“The Chinese government is actively recruiting leading Australian scientists for a secretive research program that offers lucrative salaries and perks but requires their inventions to be patented in China and obliges them to abide by Chinese law. An investigation by The Australian has revealed dozens of leading scientists at major universities across the country have been recruited to a Chinese government program called the Thousand Talents Plan, which FBI director Christopher Wray describes as economic espionage and a national security threat.”
Source: Sharri Markson and Kylar Loussikian
China exploits Australia’s lax laws to sign up researchers for secret program
The Australian’s investigation shows that, in many instances, Australian academics have been named in Chinese patent applications despite their Australian universities being unaware Academics targeted globally under the Thousand Talents Plan may have a field of research with a military application, sparking the risk the Chinese government is misusing their inventions and technology for military advancement and even to develop weapons.
When told about The Australian’s revelations, Andrew Hastie — chair of parliament’s joint intelligence committee — called for a parliamentary inquiry.
Mr Hastie said the revelations demonstrated how national research and intellectual property was “being plundered by the CCP”.
In many of the cases uncovered, universities did not know about academics’ connections to the Thousand Talents Plan and patents lodged in China prior to The Australian presenting the evidence.
UNSW said that at no time had one of its Thousand Talent Plan recipients, Dong Zhaoyang, “sold or relinquished patents to any Chinese power companies”.
When presented with evidence that Professor Dong was named in patents lodged with the National Intellectual Property Administration of China just last year, the UNSW spokeswoman said this was done “without his knowledge” and “was in line with the academic culture in China at the time”.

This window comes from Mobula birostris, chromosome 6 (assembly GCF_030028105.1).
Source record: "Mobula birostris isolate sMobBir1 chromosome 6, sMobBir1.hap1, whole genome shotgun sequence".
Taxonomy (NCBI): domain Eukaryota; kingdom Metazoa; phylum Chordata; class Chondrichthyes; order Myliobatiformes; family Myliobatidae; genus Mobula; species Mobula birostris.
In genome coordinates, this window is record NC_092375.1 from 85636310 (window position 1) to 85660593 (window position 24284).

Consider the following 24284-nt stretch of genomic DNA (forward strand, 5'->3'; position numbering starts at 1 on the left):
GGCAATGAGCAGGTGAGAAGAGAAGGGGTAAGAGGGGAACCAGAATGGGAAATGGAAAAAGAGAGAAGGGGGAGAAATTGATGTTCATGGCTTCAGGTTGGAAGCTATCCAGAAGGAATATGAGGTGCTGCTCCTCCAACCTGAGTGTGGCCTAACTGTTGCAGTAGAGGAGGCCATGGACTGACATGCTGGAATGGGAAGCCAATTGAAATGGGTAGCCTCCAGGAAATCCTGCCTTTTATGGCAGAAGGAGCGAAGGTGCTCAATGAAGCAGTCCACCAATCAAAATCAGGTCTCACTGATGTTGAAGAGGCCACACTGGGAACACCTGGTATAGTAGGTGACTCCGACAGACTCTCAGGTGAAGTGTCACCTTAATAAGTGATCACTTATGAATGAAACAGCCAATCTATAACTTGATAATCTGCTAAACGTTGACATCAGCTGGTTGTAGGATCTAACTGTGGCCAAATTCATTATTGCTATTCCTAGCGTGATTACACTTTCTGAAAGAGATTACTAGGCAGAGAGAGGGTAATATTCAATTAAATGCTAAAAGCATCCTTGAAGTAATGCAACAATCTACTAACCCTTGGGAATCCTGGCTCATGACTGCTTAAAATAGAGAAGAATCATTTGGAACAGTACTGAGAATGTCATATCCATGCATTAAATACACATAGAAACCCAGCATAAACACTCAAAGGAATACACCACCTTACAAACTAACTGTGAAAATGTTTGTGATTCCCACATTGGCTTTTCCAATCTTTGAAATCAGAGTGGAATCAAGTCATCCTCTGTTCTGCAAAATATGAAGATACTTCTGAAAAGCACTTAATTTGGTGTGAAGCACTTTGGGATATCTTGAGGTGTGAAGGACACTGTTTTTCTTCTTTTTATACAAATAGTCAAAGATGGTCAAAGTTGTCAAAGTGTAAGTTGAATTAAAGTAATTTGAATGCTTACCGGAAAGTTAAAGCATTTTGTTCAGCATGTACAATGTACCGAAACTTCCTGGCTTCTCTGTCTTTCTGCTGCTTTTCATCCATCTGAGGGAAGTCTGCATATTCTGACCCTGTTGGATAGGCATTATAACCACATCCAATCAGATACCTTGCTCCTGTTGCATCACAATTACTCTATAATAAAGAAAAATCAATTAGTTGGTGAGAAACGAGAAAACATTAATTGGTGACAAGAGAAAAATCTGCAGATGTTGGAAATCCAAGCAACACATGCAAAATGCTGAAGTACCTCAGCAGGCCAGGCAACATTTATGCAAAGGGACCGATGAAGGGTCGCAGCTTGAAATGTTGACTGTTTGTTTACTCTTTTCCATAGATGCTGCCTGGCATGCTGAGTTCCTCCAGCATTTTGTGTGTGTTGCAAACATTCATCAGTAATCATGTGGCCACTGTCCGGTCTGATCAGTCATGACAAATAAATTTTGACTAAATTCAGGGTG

Alongside his salary from UNSW, his institute there has received $15m in Australian government and Australian Research Council funding. But he has also received funding from his Thousand Talents scholarship through the Chinese government’s second largest energy company, China Southern Grid. It paid for Professor Dong to hire researchers at UNSW. He also ran a research program for the company at the university. China People’s Daily stated in 2017 that Professor Dong was head of Changsha University of Science and Technology’s School of Electrical and Information Engineering and was part of the Thousand Talents Plan.
Thousand Talents Plan contracts usually legally require the copyright for any research or inventions connected with the program to be registered in China — irrespective of whether the research has been done in Australia or includes Australian funding. In return, academics receive a second salary commonly worth more than $150,000 plus lucrative research grants that can stretch into the millions from a Chinese-affiliated university.
There are a suite of other perks including education for their children, housing allowances and jobs for their spouses.
The Australian’s revelations show the widespread infiltration of Australia’s universities by the Chinese Communist Party, with almost every major institution complicit through its inaction in allowing China to be the beneficiary of its research and inventions.
The Australian can publish the names of more than 30 academics who have been recruited to the Thousand Talents Plan or another similar Chinese government recruitment program, or have registered their intellectual property in China.
In one case uncovered by The Australian, Curtin University’s Optus Chair of Artificial Intelligence, Brad Yu, who has received large amounts of Australian and US government funding, has been working at China’s Hangzhou Dianzi University.
Dianzi is designated “high-risk” for its level of Chinese military defence research. It has two major defence laboratories, five designated defence research areas and holds secret security credentials, “allowing it to undertake classified weapons and defence technology projects”.
Professor Yu specialises in drone automation and artificial intelligence, and has been working on an area of intense interest to the Chinese government: aerial warfare and co-ordinating thousands of unmanned aerial vehicles to co-operate in the air.
Chinese-language reports state he is part of Chinese government recruitment programs including the Qianjiang Scholar of Zhejiang Provincial Talent program and the Taishan Scholars Project, Shandong Province.
Despite being on full-time pay at Curtin, where he receives a 60 per cent loading on a professor’s salary and his research institute has been funded to the tune of $4m, The Australian understands he has spent most of the year in China. After The Australian contacted him and Curtin University, Professor Yu’s Hangzhou Dianzi profile became unavailable for public view.